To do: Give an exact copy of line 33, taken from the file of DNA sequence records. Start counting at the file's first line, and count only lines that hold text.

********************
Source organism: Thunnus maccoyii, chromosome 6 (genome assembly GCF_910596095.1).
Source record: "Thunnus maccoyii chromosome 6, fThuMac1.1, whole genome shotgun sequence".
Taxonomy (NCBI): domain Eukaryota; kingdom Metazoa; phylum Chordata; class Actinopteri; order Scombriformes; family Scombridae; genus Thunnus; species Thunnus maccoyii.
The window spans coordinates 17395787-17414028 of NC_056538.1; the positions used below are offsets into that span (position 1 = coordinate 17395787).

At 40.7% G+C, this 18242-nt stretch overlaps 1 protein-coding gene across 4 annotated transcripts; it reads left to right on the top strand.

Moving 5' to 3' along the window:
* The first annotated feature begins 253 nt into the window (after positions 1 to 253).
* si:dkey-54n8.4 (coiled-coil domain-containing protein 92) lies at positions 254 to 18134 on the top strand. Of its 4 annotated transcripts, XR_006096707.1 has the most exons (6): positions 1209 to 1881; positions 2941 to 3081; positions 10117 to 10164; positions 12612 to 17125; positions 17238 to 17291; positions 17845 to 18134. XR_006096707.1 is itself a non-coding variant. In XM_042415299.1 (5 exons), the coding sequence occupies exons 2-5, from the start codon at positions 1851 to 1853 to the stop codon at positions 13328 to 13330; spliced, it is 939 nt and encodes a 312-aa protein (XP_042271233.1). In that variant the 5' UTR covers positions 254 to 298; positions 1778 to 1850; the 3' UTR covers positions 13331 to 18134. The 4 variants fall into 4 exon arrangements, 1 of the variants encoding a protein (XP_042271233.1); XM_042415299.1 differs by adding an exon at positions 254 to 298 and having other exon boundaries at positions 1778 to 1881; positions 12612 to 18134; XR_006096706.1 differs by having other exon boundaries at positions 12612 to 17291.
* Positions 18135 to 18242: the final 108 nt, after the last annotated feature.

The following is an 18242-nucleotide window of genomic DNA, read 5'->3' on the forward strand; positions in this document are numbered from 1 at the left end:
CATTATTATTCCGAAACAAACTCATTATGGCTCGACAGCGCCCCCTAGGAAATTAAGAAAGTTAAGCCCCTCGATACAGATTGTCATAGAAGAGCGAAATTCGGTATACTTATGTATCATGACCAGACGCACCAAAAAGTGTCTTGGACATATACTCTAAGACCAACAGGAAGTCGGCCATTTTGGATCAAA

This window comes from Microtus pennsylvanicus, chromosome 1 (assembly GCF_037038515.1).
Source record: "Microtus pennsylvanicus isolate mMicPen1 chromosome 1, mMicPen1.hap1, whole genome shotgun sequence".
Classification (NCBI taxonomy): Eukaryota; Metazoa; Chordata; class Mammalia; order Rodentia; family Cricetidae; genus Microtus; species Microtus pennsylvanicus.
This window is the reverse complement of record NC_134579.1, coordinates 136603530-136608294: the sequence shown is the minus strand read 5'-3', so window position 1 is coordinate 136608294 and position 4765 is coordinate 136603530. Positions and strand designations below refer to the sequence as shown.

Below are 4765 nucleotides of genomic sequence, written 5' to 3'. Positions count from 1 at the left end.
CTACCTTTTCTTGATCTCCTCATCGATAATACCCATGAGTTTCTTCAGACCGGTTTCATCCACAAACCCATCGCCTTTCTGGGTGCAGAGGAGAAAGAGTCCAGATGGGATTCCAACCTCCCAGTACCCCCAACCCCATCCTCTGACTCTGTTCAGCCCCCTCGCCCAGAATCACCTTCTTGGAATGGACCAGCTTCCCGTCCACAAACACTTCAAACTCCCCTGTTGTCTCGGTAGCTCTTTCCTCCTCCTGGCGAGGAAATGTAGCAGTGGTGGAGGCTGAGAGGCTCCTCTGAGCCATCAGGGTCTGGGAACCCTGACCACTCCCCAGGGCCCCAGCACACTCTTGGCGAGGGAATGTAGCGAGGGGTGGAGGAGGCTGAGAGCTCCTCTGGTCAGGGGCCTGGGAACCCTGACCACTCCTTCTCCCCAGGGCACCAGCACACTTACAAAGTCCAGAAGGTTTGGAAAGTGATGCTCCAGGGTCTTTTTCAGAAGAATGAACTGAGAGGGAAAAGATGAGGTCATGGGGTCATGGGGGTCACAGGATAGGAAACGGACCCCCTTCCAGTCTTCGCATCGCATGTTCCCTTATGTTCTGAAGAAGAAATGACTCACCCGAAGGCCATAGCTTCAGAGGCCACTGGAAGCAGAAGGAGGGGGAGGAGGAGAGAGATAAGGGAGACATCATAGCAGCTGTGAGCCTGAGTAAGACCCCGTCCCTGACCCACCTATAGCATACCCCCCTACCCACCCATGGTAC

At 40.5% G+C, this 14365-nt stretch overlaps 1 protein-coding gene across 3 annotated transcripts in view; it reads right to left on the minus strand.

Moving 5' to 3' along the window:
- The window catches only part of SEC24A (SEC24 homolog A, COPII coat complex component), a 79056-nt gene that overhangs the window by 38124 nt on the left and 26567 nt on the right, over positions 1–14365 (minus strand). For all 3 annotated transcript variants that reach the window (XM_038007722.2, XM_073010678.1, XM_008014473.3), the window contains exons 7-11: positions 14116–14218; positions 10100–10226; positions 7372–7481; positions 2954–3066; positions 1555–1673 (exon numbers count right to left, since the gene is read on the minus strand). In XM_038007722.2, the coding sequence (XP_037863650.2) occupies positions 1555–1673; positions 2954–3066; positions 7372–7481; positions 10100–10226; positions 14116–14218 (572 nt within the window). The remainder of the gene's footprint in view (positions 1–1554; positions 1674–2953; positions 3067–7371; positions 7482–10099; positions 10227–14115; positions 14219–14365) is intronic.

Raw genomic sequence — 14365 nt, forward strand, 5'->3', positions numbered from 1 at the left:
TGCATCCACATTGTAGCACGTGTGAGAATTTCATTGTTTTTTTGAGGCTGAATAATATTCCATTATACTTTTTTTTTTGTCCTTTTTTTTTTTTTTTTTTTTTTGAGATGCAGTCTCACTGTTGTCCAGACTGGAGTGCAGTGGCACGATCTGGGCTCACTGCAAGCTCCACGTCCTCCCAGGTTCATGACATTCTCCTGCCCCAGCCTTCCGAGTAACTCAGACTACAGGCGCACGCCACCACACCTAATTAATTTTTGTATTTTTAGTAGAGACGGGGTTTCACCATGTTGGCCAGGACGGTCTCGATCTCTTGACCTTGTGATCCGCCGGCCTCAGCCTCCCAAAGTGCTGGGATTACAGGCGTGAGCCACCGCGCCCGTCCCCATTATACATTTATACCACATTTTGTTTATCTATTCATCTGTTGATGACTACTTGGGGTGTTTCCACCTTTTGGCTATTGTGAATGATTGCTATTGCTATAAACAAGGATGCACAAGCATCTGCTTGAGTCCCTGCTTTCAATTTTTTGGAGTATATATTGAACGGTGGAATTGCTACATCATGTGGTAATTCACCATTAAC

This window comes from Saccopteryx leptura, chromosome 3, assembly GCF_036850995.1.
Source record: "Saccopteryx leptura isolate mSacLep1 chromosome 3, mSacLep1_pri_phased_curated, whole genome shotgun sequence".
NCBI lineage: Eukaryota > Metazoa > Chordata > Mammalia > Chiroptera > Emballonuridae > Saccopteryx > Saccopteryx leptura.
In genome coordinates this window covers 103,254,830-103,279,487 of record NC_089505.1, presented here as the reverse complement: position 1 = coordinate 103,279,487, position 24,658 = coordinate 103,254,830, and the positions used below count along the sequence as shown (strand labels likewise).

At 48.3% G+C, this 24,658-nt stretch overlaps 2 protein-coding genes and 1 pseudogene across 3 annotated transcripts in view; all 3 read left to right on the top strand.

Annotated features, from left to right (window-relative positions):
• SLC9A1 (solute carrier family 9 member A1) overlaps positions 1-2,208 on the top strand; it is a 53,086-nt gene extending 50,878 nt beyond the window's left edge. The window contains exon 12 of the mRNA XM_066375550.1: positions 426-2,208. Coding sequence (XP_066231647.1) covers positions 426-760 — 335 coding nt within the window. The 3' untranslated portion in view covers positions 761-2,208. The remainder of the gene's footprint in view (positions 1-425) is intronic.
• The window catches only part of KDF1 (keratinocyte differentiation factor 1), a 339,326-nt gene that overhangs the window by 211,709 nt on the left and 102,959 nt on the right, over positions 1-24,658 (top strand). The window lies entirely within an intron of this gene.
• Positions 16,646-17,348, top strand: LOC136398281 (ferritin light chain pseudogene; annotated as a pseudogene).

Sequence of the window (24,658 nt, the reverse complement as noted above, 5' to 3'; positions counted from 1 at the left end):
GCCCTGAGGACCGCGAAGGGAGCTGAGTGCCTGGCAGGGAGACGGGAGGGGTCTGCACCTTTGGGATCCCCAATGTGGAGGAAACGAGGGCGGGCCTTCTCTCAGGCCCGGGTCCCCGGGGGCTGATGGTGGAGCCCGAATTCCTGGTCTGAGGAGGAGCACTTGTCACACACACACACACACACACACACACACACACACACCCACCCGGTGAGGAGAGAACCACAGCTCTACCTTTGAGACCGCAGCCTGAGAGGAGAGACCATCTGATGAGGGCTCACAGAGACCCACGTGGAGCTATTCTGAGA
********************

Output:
GCCCTGAGGACCGCGAAGGGAGCTGAGTGCCTGGCAGGGAGACGGGAGGGGTCTGCACCTTTGGGATCCCCAATGTGGAGGAAACGAGGGCGGGCCTTCTCTCAGGCCCGGGTCCCCGGGGGCTGATGGTGGAGCCCGAATTCCTGGTCTGAGGAGGAGCACTTGTCACACACACACACACACACACACACACACACACACACCCACCCGGTGAGGAGAGAACCACAGCTCTACCTTTGAGACCGCAGCCTGAGAGGAGAGACCATCTGATGAGGGCTCACAGAGACCCACGTGGAGCTATTCTGAGA